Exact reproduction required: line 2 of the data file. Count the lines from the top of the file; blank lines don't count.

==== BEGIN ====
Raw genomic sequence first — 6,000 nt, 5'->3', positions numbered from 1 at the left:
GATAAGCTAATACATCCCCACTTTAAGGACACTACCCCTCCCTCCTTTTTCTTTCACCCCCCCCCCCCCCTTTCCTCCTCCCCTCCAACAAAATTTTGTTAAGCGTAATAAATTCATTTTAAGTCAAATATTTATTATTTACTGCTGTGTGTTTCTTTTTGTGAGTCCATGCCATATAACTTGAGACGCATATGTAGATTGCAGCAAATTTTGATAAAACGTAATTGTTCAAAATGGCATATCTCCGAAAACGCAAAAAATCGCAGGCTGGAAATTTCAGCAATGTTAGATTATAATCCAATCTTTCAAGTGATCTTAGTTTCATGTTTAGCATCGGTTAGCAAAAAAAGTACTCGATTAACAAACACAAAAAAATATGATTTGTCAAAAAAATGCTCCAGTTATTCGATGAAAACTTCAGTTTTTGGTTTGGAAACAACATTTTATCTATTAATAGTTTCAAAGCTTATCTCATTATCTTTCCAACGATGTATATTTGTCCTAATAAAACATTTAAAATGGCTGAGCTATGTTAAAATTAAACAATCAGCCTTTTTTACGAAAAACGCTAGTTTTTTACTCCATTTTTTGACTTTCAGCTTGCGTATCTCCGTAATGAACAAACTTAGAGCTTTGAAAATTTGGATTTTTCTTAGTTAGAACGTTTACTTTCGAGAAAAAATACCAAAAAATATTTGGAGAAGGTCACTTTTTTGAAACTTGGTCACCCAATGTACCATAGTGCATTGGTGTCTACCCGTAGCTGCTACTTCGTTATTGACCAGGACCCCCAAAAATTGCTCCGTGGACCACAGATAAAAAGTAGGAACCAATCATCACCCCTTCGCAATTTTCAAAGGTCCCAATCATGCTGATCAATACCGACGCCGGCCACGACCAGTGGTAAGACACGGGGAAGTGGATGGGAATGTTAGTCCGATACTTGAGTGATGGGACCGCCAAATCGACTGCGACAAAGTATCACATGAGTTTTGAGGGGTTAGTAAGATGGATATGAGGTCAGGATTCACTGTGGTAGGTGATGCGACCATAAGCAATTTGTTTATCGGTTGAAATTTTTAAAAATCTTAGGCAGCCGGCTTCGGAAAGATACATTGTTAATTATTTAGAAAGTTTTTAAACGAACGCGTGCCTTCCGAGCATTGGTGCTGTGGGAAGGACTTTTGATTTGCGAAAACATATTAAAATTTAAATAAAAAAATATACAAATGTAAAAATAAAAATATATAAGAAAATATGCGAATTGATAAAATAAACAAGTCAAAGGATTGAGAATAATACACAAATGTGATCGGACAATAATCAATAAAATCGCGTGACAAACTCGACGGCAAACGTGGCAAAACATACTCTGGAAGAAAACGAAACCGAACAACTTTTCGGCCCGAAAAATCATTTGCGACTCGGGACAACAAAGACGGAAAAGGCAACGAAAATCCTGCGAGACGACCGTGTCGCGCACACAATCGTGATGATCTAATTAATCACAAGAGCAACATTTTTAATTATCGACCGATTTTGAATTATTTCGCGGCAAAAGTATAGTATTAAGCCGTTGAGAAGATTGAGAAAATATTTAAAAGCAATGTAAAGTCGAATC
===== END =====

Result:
GATAAGCTAATACATCCCCACTTTAAGGACACTACCCCTCCCTCCTTTTTCTTTCACCCCCCCCCCCCCCTTTCCTCCTCCCCTCCAACAAAATTTTGTTAAGCGTAATAAATTCATTTTAAGTCAAATATTTATTATTTACTGCTGTGTGTTTCTTTTTGTGAGTCCATGCCATATAACTTGAGACGCATATGTAGATTGCAGCAAATTTTGATAAAACGTAATTGTTCAAAATGGCATATCTCCGAAAACGCAAAAAATCGCAGGCTGGAAATTTCAGCAATGTTAGATTATAATCCAATCTTTCAAGTGATCTTAGTTTCATGTTTAGCATCGGTTAGCAAAAAAAGTACTCGATTAACAAACACAAAAAAATATGATTTGTCAAAAAAATGCTCCAGTTATTCGATGAAAACTTCAGTTTTTGGTTTGGAAACAACATTTTATCTATTAATAGTTTCAAAGCTTATCTCATTATCTTTCCAACGATGTATATTTGTCCTAATAAAACATTTAAAATGGCTGAGCTATGTTAAAATTAAACAATCAGCCTTTTTTACGAAAAACGCTAGTTTTTTACTCCATTTTTTGACTTTCAGCTTGCGTATCTCCGTAATGAACAAACTTAGAGCTTTGAAAATTTGGATTTTTCTTAGTTAGAACGTTTACTTTCGAGAAAAAATACCAAAAAATATTTGGAGAAGGTCACTTTTTTGAAACTTGGTCACCCAATGTACCATAGTGCATTGGTGTCTACCCGTAGCTGCTACTTCGTTATTGACCAGGACCCCCAAAAATTGCTCCGTGGACCACAGATAAAAAGTAGGAACCAATCATCACCCCTTCGCAATTTTCAAAGGTCCCAATCATGCTGATCAATACCGACGCCGGCCACGACCAGTGGTAAGACACGGGGAAGTGGATGGGAATGTTAGTCCGATACTTGAGTGATGGGACCGCCAAATCGACTGCGACAAAGTATCACATGAGTTTTGAGGGGTTAGTAAGATGGATATGAGGTCAGGATTCACTGTGGTAGGTGATGCGACCATAAGCAATTTGTTTATCGGTTGAAATTTTTAAAAATCTTAGGCAGCCGGCTTCGGAAAGATACATTGTTAATTATTTAGAAAGTTTTTAAACGAACGCGTGCCTTCCGAGCATTGGTGCTGTGGGAAGGACTTTTGATTTGCGAAAACATATTAAAATTTAAATAAAAAAATATACAAATGTAAAAATAAAAATATATAAGAAAATATGCGAATTGATAAAATAAACAAGTCAAAGGATTGAGAATAATACACAAATGTGATCGGACAATAATCAATAAAATCGCGTGACAAACTCGACGGCAAACGTGGCAAAACATACTCTGGAAGAAAACGAAACCGAACAACTTTTCGGCCCGAAAAATCATTTGCGACTCGGGACAACAAAGACGGAAAAGGCAACGAAAATCCTGCGAGACGACCGTGTCGCGCACACAATCGTGATGATCTAATTAATCACAAGAGCAACATTTTTAATTATCGACCGATTTTGAATTATTTCGCGGCAAAAGTATAGTATTAAGCCGTTGAGAAGATTGAGAAAATATTTAAAAGCAATGTAAAGTCGAATC